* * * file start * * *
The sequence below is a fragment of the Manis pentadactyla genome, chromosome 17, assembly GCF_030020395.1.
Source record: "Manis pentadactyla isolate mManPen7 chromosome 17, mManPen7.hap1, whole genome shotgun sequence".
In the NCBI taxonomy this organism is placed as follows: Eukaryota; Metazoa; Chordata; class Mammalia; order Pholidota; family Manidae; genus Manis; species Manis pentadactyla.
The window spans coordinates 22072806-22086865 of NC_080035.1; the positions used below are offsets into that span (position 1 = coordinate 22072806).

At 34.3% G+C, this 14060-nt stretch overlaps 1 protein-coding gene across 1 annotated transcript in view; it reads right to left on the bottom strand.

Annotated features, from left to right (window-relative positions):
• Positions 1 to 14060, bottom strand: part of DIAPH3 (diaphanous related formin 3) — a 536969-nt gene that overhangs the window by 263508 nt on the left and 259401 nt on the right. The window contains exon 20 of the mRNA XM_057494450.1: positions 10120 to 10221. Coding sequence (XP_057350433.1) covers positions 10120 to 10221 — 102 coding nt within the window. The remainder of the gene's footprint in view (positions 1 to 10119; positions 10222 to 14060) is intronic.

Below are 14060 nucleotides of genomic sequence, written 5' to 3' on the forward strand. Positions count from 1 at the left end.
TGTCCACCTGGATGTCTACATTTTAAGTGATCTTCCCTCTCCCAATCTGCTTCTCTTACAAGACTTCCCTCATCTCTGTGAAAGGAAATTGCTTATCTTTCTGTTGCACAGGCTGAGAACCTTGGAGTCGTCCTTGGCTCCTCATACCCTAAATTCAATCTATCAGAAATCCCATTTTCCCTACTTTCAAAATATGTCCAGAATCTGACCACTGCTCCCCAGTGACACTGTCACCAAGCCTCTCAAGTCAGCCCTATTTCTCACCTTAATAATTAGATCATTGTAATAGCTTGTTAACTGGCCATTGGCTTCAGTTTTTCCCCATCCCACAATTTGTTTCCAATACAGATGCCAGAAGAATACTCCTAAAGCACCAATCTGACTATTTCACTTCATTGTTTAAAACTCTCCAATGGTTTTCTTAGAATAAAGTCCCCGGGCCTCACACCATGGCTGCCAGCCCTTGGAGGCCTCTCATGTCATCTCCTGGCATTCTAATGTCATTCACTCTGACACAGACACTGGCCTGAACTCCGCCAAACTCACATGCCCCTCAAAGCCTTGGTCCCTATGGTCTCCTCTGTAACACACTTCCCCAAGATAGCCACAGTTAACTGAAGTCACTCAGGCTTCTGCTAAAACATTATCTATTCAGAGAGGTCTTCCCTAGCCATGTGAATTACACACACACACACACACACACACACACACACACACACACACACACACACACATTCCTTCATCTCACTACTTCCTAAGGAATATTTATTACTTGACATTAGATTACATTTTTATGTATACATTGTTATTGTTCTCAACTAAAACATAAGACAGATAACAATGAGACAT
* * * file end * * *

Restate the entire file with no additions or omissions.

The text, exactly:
The sequence below is a fragment of the Manis pentadactyla genome, chromosome 17, assembly GCF_030020395.1.
Source record: "Manis pentadactyla isolate mManPen7 chromosome 17, mManPen7.hap1, whole genome shotgun sequence".
In the NCBI taxonomy this organism is placed as follows: Eukaryota; Metazoa; Chordata; class Mammalia; order Pholidota; family Manidae; genus Manis; species Manis pentadactyla.
The window spans coordinates 22072806-22086865 of NC_080035.1; the positions used below are offsets into that span (position 1 = coordinate 22072806).

At 34.3% G+C, this 14060-nt stretch overlaps 1 protein-coding gene across 1 annotated transcript in view; it reads right to left on the bottom strand.

Annotated features, from left to right (window-relative positions):
• Positions 1 to 14060, bottom strand: part of DIAPH3 (diaphanous related formin 3) — a 536969-nt gene that overhangs the window by 263508 nt on the left and 259401 nt on the right. The window contains exon 20 of the mRNA XM_057494450.1: positions 10120 to 10221. Coding sequence (XP_057350433.1) covers positions 10120 to 10221 — 102 coding nt within the window. The remainder of the gene's footprint in view (positions 1 to 10119; positions 10222 to 14060) is intronic.

Below are 14060 nucleotides of genomic sequence, written 5' to 3' on the forward strand. Positions count from 1 at the left end.
TGTCCACCTGGATGTCTACATTTTAAGTGATCTTCCCTCTCCCAATCTGCTTCTCTTACAAGACTTCCCTCATCTCTGTGAAAGGAAATTGCTTATCTTTCTGTTGCACAGGCTGAGAACCTTGGAGTCGTCCTTGGCTCCTCATACCCTAAATTCAATCTATCAGAAATCCCATTTTCCCTACTTTCAAAATATGTCCAGAATCTGACCACTGCTCCCCAGTGACACTGTCACCAAGCCTCTCAAGTCAGCCCTATTTCTCACCTTAATAATTAGATCATTGTAATAGCTTGTTAACTGGCCATTGGCTTCAGTTTTTCCCCATCCCACAATTTGTTTCCAATACAGATGCCAGAAGAATACTCCTAAAGCACCAATCTGACTATTTCACTTCATTGTTTAAAACTCTCCAATGGTTTTCTTAGAATAAAGTCCCCGGGCCTCACACCATGGCTGCCAGCCCTTGGAGGCCTCTCATGTCATCTCCTGGCATTCTAATGTCATTCACTCTGACACAGACACTGGCCTGAACTCCGCCAAACTCACATGCCCCTCAAAGCCTTGGTCCCTATGGTCTCCTCTGTAACACACTTCCCCAAGATAGCCACAGTTAACTGAAGTCACTCAGGCTTCTGCTAAAACATTATCTATTCAGAGAGGTCTTCCCTAGCCATGTGAATTACACACACACACACACACACACACACACACACACACACACACACACACACACATTCCTTCATCTCACTACTTCCTAAGGAATATTTATTACTTGACATTAGATTACATTTTTATGTATACATTGTTATTGTTCTCAACTAAAACATAAGACAGATAACAATGAGACAT